BORIS: BREXIT REBELS PLAY­ING INTO EU HANDS

● PM blasts Re­main­ers for ‘sab­o­tag­ing’ deal ●...As he pledges £14bn in ed­u­ca­tion revo­lu­tion

Daily Express - - FRONT PAGE - By Macer Hall Po­lit­i­cal Edi­tor

BORIS John­son yes­ter­day ac­cused MPs of plotting to sab­o­tage his Brexit plans.

In a curt re­buff to Re­mainer rebels, the Prime Min­is­ter warned that Brus­sels chiefs would be less likely to compromise if they thought

there was still a chance Bri­tain’s de­par­ture from the EU could be can­celled.

His in­ter­ven­tion came as Tory rebels and op­po­si­tion MPs fi­nalised their bid to use Com­mons pro­ce­dures to wreck Mr John­son’s plans for a five-week par­lia­men­tary break.

Mr John­son said yes­ter­day: “I’m afraid that the more our friends and part­ners think, at the back of their minds, that Brexit could be stopped – that the UK could be kept in by Par­lia­ment – the less likely they are to give us the deal we need.”

As the Prime Min­is­ter pledged an ex­tra £14bil­lion for schools as part of a class­room revo­lu­tion ahead of next week’s Trea­sury spend­ing re­view, Mr John­son also pre­dicted that fail­ure to de­liver Brexit on Oc­to­ber 31 “will do last­ing dam­age to peo­ple’s trust in pol­i­tics” and “cat­a­strophic dam­age” to both Tories and Labour.

“This po­lit­i­cal gen­er­a­tion won’t be for­given for fail­ing to honour that prom­ise,” he said.

“We told the peo­ple we would get it done. We’re in the last stages now of ne­go­ti­at­ing with our friends about a way to get it done.

“If we can’t suc­ceed in that ne­go­ti­a­tion, we must come out any­way. But the best way to suc­ceed in that ne­go­ti­a­tion is for ev­ery­body to be united in the ob­jec­tive, for the UK’s ne­go­ti­a­tions to have the strong­est pos­si­ble hand.”

Mr John­son also in­sisted that MPs would still have plenty of op­por­tu­ni­ties to de­bate Brexit be­fore his EU de­par­ture dead­line at the end of Oc­to­ber.

He said: “We’re com­ing up to the last pe­riod be­fore we leave on 31 Oc­to­ber and, in that pe­riod, Par­lia­ment is go­ing to have a lot of time – they’ve spent three years de­bat­ing Brexit with­out ac­tu­ally get­ting it over the line – for fur­ther con­sid­er­a­tion.”

The Prime Min­is­ter said that as it cur­rently stands, Theresa May’s With­drawal Agree­ment would leave the UK be­ing “bossed around by Brus­sels with no come­back”.

He also in­sisted that it needed to be rewrit­ten.

“Ev­ery­body can see the rough shape of what needs to be done,

ev­ery­body has now got a fix in their heads about the kind of land­ing place we need to get to,” Mr John­son said.

“It’s go­ing to take work, it’s go­ing to take a lot of en­ergy for us to get there.”

The Prime Min­is­ter spoke out af­ter anti-Brexit Tory rebel Sir Oliver Letwin con­firmed he had been in con­tact with Com­mons Speaker John Ber­cow to dis­cuss scup­per­ing the move to sus­pend par­lia­ment us­ing the an­cient “pro­ro­ga­tion” cer­e­mony.

On Wed­nes­day, the Queen ac­cepted Mr John­son’s re­quest to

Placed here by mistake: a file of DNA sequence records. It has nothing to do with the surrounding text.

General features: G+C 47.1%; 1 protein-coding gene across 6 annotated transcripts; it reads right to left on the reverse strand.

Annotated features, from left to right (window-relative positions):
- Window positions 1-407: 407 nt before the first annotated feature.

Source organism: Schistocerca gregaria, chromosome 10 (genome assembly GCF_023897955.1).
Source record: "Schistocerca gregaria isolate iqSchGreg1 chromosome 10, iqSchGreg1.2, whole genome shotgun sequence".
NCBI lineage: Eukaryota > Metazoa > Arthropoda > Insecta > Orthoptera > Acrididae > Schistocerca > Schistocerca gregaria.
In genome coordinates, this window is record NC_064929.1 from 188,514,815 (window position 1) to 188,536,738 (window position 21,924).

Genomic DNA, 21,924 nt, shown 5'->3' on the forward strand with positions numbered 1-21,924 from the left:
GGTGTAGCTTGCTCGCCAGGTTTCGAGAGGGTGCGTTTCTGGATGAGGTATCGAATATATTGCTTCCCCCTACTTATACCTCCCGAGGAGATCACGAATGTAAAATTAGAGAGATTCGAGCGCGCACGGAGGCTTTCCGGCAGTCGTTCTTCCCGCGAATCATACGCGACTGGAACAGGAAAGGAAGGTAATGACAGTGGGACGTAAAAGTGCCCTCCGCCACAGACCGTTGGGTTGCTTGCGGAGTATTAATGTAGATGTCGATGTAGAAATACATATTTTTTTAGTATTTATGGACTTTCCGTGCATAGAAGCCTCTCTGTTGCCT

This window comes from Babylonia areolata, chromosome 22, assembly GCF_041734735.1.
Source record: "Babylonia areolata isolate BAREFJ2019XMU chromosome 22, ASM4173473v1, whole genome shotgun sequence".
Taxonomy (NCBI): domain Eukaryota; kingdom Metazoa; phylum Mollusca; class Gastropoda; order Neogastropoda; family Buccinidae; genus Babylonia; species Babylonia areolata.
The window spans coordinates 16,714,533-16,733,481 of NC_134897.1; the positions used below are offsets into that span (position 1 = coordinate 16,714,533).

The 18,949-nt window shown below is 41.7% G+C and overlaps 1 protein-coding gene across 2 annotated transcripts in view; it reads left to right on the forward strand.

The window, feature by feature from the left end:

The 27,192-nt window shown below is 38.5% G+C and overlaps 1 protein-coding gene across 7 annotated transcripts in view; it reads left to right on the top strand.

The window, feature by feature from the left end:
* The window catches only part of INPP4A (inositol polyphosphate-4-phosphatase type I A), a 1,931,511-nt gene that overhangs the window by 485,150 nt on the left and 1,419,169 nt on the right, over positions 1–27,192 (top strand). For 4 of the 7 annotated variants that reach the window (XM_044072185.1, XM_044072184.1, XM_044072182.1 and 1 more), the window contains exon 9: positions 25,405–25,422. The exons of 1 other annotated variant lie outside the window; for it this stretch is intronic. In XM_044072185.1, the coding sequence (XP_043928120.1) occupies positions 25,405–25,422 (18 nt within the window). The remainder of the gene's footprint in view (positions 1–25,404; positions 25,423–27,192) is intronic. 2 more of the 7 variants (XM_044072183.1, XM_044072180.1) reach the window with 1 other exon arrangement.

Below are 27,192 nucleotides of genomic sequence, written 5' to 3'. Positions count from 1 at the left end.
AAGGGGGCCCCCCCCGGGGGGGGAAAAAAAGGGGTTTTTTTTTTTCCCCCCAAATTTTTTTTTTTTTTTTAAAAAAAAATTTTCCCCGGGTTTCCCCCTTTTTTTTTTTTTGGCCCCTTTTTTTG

end the cur­rent par­lia­men­tary ses­sion within the next fort­night, just days af­ter MPs are due back at work af­ter the sum­mer break.

This means the an­nual par­lia­men­tary break for the party con­fer­ence sea­son will be length­ened by four to six days, with MPs and peers re­turn­ing to West­min­ster on Oc­to­ber

14 for the Queen’s Speech, which Mr John­son said would out­line his “very ex­cit­ing agenda”. Pro-Brus­sels MPs have ac­cused the Prime Min­is­ter of try­ing to si­lence de­bate about Brexit while Mr Ber­cow has also con­demned the pro­posed pro­ro­ga­tion as a “con­sti­tu­tional out­rage”. Yes­ter­day, Sir Oliver told BBC Ra­dio 4’s To­day pro­gramme: “I’m con­cerned about how we can en­sure that Bri­tain doesn’t make a sud­den, dis­or­derly, undemocrat­ic, no-deal exit on 31 Oc­to­ber.

“I be­lieve that there prob­a­bly is time. Whether we can get the re­quired ma­jori­ties in the House of Com­mons is al­to­gether an­other mat­ter.

“I know there are a num­ber of my col­leagues who feel that a dis­or­derly, no-deal exit is a very bad idea and they have, in the past, been will­ing to sup­port ef­forts to pre­vent that hap­pen­ing.

“I hope that Par­lia­ment will take a series of ac­tions that by the end of the week mean that Boris John­son knows that, as Prime

Min­is­ter, if he doesn’t get a deal he is go­ing to have seek an extension.”

The move threat­ened by Sir Oliver could force Mr John­son to de­lay Brexit be­yond the Oc­to­ber 31 dead­line unless a new With­drawal Agree­ment is signed off by Brus­sels.

Labour’s shadow at­tor­ney gen­eral Baroness Chakrabart­i yes­ter­day said “since the con­sti­tu­tional out­rage” she had “greater com­fort that minds are now fo­cused, es­pe­cially on the Con­ser­va­tive side”.

She told the To­day pro­gramme

that there were ways of pre­vent­ing fil­i­busters and “any sort of public school dirty tricks” aimed at block­ing leg­is­la­tion when it reaches the Lords.

But For­eign Sec­re­tary Do­minic Raab dis­missed the sug­ges­tion that pro­ro­ga­tion was a con­sti­tu­tional out­rage as “non­sense”.

He said: “It’s ac­tu­ally law­ful, it’s per­fectly proper, there is prece­dent for it and ac­tu­ally, fun­da­men­tally, for the peo­ple watch­ing this, they want to see that we are leav­ing the EU but also talk­ing about all the other things they ex­pect us to be ad­dress­ing.”

Tory rebel... Sir Oliver Letwin

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